Social Outcasts in 21st Century Hungary
Review of Sociology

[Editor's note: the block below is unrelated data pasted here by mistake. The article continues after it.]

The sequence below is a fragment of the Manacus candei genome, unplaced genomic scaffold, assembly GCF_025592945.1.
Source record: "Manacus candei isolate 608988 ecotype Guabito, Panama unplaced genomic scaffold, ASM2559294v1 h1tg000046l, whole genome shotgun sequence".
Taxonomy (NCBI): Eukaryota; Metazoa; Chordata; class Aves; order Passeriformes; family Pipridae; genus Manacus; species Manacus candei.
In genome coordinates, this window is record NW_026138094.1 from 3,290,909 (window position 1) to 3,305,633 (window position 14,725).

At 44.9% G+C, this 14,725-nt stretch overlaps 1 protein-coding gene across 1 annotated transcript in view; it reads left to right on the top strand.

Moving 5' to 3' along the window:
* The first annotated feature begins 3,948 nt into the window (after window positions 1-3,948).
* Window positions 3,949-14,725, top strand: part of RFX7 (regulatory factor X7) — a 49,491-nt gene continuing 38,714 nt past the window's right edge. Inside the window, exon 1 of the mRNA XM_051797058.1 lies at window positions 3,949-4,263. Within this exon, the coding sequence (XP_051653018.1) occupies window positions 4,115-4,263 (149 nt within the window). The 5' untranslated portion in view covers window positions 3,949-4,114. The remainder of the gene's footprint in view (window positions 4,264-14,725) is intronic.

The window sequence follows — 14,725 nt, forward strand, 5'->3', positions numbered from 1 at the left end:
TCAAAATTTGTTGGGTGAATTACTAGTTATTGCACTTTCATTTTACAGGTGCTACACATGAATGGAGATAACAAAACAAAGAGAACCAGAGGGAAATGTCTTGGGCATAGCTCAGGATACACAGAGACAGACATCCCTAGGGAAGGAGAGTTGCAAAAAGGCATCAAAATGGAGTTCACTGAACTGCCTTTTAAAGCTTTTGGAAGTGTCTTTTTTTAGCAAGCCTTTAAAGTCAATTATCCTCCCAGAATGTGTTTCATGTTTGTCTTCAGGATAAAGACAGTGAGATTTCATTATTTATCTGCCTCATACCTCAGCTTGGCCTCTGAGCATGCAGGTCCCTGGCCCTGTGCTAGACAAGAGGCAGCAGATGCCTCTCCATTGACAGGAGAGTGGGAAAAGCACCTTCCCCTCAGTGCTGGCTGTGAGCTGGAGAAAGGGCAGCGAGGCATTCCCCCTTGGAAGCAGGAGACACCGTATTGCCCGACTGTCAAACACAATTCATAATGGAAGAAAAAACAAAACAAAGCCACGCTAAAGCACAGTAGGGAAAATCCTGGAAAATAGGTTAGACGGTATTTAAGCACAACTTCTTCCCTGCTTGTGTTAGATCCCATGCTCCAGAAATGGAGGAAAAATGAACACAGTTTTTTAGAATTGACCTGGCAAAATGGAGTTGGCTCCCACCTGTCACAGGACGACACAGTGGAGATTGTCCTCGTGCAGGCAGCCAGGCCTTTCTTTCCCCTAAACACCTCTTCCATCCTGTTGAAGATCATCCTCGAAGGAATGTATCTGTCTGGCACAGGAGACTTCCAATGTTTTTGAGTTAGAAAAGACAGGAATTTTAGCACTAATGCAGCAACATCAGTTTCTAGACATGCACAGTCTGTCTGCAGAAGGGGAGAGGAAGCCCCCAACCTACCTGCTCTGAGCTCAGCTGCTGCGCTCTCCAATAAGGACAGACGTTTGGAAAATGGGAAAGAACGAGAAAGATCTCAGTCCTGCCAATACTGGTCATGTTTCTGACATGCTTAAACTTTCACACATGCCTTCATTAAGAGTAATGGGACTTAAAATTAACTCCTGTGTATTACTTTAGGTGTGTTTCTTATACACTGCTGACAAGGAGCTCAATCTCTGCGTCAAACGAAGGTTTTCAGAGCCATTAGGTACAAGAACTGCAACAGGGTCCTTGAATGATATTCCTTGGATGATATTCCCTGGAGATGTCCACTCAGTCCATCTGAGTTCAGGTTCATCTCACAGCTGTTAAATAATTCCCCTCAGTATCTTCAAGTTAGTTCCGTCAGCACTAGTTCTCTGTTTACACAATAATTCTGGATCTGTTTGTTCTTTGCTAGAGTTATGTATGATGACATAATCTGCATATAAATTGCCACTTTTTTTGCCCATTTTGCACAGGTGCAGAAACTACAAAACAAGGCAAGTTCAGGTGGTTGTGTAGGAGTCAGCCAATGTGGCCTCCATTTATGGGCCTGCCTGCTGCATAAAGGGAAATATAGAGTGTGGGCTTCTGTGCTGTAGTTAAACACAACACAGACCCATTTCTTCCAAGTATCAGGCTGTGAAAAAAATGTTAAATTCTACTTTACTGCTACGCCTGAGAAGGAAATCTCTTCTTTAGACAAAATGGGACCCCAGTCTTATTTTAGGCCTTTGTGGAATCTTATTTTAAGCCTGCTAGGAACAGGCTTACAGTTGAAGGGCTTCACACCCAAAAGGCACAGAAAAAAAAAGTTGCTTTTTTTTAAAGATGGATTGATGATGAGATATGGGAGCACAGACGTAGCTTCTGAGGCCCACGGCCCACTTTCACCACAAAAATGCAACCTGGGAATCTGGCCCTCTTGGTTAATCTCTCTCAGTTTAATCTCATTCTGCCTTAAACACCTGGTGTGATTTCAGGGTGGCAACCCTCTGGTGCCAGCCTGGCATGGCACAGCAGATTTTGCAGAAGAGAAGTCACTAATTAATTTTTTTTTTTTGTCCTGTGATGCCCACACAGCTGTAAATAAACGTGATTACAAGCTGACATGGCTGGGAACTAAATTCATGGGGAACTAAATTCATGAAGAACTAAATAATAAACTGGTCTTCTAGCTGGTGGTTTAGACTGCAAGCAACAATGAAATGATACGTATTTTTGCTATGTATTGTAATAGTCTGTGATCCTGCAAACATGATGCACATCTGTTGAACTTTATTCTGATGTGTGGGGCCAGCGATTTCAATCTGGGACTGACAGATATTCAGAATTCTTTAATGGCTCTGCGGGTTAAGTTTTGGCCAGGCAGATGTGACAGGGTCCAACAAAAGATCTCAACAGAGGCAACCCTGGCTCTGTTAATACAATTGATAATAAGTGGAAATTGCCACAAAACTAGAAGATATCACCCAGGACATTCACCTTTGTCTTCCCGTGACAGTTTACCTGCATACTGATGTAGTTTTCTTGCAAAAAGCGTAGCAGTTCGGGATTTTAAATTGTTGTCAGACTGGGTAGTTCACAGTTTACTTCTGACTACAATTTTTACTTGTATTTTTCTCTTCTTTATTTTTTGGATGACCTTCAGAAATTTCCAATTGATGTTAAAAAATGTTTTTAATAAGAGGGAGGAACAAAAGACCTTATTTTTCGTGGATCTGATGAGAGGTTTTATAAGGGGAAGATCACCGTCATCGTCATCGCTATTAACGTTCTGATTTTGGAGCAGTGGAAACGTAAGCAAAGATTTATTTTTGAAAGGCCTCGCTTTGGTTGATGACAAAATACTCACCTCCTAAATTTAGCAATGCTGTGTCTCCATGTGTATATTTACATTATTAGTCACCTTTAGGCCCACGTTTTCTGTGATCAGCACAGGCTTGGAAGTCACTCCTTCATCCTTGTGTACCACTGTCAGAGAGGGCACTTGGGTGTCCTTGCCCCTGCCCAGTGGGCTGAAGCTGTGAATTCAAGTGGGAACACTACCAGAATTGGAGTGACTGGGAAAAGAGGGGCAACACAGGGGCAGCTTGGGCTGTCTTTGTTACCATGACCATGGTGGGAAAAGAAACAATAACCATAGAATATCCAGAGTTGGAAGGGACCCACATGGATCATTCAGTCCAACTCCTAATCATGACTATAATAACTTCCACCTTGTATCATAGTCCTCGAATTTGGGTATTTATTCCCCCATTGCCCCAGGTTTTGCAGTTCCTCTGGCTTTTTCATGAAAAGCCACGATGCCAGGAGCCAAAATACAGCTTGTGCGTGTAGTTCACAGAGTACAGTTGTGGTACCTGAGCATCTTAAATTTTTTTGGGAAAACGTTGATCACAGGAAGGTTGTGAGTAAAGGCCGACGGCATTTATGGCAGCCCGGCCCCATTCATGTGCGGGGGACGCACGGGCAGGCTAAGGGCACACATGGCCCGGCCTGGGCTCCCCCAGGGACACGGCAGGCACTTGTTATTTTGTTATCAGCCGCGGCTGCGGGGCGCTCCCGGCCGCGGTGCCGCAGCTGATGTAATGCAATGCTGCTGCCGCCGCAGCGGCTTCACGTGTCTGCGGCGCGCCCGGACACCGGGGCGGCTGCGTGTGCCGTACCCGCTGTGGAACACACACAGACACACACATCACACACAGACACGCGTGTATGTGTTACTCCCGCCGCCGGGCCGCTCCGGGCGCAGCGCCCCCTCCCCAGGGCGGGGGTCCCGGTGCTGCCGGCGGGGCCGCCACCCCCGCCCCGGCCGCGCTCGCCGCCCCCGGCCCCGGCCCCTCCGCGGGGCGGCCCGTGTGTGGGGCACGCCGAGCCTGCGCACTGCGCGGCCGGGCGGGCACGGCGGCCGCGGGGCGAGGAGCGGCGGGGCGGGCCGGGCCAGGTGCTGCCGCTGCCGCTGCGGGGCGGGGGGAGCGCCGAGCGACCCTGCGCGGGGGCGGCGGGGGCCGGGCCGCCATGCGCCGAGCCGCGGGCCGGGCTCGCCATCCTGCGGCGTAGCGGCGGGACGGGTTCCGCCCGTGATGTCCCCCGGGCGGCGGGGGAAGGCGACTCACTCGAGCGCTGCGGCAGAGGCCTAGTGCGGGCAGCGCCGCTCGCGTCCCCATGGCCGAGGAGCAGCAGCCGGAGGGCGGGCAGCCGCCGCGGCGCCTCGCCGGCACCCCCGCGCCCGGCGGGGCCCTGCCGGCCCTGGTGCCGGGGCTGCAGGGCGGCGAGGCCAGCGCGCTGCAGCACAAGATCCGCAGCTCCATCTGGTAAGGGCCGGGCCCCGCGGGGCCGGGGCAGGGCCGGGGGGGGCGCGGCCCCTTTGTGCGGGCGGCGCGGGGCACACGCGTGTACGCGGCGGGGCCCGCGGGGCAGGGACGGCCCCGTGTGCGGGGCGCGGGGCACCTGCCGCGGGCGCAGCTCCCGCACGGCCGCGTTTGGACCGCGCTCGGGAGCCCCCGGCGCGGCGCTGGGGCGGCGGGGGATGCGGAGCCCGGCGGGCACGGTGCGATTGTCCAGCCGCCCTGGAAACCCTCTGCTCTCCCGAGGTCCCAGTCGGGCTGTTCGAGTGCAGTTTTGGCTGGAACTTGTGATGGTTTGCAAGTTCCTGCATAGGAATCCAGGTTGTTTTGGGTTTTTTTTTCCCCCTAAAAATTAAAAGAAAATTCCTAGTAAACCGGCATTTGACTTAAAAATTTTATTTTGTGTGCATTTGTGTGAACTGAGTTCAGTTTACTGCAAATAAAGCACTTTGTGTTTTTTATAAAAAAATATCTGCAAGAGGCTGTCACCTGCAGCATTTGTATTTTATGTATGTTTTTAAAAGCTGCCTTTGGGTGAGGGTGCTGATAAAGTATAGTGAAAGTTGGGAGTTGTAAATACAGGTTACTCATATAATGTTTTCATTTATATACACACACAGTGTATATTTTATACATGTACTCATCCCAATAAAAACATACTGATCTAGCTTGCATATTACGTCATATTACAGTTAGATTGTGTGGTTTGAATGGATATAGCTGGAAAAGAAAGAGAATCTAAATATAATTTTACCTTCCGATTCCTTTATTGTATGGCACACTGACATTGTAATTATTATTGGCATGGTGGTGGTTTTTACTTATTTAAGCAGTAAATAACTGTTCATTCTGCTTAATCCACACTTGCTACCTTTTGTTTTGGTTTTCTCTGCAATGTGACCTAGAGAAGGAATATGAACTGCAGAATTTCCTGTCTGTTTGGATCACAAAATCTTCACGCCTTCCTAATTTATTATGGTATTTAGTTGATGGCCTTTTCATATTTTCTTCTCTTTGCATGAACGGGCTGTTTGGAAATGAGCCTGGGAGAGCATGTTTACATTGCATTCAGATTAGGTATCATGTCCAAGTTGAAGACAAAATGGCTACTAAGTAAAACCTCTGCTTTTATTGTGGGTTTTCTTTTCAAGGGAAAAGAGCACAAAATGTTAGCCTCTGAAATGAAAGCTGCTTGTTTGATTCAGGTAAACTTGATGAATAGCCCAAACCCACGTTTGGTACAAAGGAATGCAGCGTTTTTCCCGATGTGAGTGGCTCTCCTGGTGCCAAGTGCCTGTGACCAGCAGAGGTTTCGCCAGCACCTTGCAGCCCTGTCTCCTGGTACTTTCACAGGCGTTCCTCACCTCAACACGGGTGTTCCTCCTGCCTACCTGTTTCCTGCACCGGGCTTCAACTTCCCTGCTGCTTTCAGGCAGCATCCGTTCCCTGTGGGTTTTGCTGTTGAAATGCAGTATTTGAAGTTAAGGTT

Part One of this study summarizes the general view of poverty since the political regime changed, and the practical consequences. The previous regime’s denial and hiding of the poverty issue has had several effects. One is that poverty is considered foreign to the system, simply the fallout of economic crisis, and therefore transitional. The belief in its transitional nature has covered up the difference between mass impoverishment and lasting poverty, which always existed, is becoming increasingly serious, and can easily escalate into permanent exclusion. The need to dismantle an overcentralized state is a major reason why the poverty problem has not been understood. Public expenditure can be reduced with little resistance if only those ‘who really need it’ are assisted. This policy suggests that poverty is ‘accidental’ and individualized, and that the victims can be blamed. Another, more practical consequence has been the segregating effect of separate institutional poverty management. Institutional reforms have created a huge network of decentralized institutions, which have cut off poverty from other social problems. The social nature of poverty has thus been hidden under the guise of individualization as well as by transferring management to small communities. At the same time, these measures have anchored lines of demarcation between mainstream society and the poor. Part Two of the study focuses on the internal stratification of the poor. The result of impoverishment is that there is now a mass of income-poor people (retirees, low-income families, parents of young children), whose problems are ‘only’ ones of distribution. Since their bonds to mainstream society have not been fatally injured, their situation could be resolved with money and economic expansion. The other group of the poor are the long-standing, extremely poor. They are in a consolidated state of poverty from which escape is almost impossible. As individuals, people without families, or whose families are in a state of collapse, are in particularly dire situations. Others, who are unskilled and come from less competitive strata and have been driven off the increasingly limited labor market to lock themselves into the underground economy, are in a similarly ominous position. There are also two groups that are collectively poor. It is almost impossible to break out of tiny pockets of isolated settlements and of regions particularly depressed by mass unemployment. The other collective is made up of the victims of the dead-end of forced assimilation, primarily the Roma poor which make up 60–80 per cent of the Gypsy population.